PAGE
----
Wednesday, December 12, 2018

Thanksgiving in California: A Day in Joshua Tree National Park

I didn't photograph every single Joshua tree, but not for lack of trying.

Here's our first day in California--at the beach!
Here's our second day in California--in San Diego!

After leaving the dog beach in San Diego, we took the long drive to Joshua Tree National Park. On the way, we managed to eat at the grossest roadside restaurant that I have ever tasted--seriously, two of us couldn't even eat our meals, they were so gross--and we managed to see the grossest tourist site that I have ever seen. Salton Sea is foul, smells like death, and the children legitimately thought that we were going to die there, so that was pretty fun.

Oh, and this happened:


This is actually just a photo that I accidentally took as I was turning off the video feature on my camera as we were leaving a border patrol checkpoint. I'm just going to come out and say it: I am filled with righteous anger at the border patrol. I think they overstep their authority and contribute to the nationalistic, xenophobic mindset that's just a baby step away from Nazis in the streets. Back before the kids and I went to Canada I figured out (thanks to the ACLU) my strategy of noncompliance if I encountered them--no, I will not show you my driver's license. Am I free to go? No, I do not consent to a search of my car. Am I free to go?, etc.--but we thankfully didn't happen upon any during our trip, even though they were, indeed, blocking entire highways for hours at a time up in Maine where we were traveling.

But of course southern California is practically the axis mundi of Trump's nationalistic, xenophobic bullying, so of course the entire highway that we were on was shut down, cars at a standstill, for a border patrol checkpoint.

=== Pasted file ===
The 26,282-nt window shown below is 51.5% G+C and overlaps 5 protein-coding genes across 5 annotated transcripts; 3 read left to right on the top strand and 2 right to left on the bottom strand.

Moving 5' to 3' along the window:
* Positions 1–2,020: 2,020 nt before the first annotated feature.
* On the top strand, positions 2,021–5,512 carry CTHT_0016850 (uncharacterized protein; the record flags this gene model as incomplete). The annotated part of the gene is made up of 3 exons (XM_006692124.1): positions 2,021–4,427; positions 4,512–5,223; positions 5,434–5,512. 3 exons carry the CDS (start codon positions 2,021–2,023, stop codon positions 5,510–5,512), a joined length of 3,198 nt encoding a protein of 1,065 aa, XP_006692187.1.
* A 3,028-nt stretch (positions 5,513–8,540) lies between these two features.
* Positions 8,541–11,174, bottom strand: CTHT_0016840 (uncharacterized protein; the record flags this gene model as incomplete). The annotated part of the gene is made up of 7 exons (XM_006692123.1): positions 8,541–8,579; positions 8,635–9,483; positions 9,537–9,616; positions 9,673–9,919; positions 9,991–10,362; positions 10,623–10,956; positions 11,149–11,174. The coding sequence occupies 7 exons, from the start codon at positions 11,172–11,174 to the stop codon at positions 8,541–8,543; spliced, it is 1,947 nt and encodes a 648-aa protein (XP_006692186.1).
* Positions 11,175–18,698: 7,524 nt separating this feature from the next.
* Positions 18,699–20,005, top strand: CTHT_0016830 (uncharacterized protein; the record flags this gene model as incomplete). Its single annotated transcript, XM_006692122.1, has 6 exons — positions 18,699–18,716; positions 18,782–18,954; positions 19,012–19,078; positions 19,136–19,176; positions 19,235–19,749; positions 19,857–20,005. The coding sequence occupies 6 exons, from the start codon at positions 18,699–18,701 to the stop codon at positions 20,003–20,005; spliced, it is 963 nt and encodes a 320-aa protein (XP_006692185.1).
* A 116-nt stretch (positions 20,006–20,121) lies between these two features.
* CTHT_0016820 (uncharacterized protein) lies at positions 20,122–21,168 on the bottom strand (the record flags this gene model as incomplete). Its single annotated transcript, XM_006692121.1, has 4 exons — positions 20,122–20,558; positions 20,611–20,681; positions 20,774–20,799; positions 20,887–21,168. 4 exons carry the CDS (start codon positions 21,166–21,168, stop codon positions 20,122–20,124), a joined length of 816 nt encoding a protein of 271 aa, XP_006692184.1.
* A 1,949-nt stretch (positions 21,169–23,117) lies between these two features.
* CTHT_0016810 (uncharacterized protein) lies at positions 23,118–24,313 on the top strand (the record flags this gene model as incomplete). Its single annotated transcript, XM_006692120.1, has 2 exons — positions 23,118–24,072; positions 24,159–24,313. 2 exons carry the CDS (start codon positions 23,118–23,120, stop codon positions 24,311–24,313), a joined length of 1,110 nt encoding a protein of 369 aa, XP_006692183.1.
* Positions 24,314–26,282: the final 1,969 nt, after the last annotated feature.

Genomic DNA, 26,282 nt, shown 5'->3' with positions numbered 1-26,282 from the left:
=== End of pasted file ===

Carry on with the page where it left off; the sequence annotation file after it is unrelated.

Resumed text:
Friends, I was loaded for bear. I was ready for noncompliance. Honestly, I was probably going to lose my temper, call the border patrol agent a baby jailer, and go to jail, myself, but whatever. The fact is, though, that I'd forgotten that my family consists of, like, the whitest Americans in America, practically. I'm the only one of us who isn't blonde! So the car hadn't even rolled to a complete stop when the border patrol agent peeked through the driver's side window and simply waved us on.

The car just in front of us, though? The drug sniffing dog started barking its head off at THAT car, it pulled off to the side, and the kids practically glued themselves to the windows to see what was going down as we passed.

Having accomplished practically every headache to be found in Southern California, we booked it towards Joshua Tree with the goal of stargazing that night. Unfortunately, as with the other National Dark Sky Preserve that the kids and I visited just a few months ago, it was too cloudy to see much, and we couldn't quite manage to navigate to a good stargazing spot. Still, we gave it plenty of effort, didn't completely freeze our buns off, I took this one photo that I actually like quite a lot: